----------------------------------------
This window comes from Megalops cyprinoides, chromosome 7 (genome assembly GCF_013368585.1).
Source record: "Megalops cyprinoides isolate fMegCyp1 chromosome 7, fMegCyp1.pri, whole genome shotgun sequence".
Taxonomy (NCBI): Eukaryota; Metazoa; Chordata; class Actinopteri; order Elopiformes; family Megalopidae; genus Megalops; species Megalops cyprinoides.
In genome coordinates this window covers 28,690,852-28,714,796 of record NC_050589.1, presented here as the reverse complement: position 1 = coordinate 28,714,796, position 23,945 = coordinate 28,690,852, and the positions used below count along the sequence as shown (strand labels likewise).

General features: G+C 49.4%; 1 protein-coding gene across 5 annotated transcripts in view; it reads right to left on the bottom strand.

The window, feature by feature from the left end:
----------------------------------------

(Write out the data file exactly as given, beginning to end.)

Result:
This window comes from Megalops cyprinoides, chromosome 7 (genome assembly GCF_013368585.1).
Source record: "Megalops cyprinoides isolate fMegCyp1 chromosome 7, fMegCyp1.pri, whole genome shotgun sequence".
Taxonomy (NCBI): Eukaryota; Metazoa; Chordata; class Actinopteri; order Elopiformes; family Megalopidae; genus Megalops; species Megalops cyprinoides.
In genome coordinates this window covers 28,690,852-28,714,796 of record NC_050589.1, presented here as the reverse complement: position 1 = coordinate 28,714,796, position 23,945 = coordinate 28,690,852, and the positions used below count along the sequence as shown (strand labels likewise).

General features: G+C 49.4%; 1 protein-coding gene across 5 annotated transcripts in view; it reads right to left on the bottom strand.

The window, feature by feature from the left end: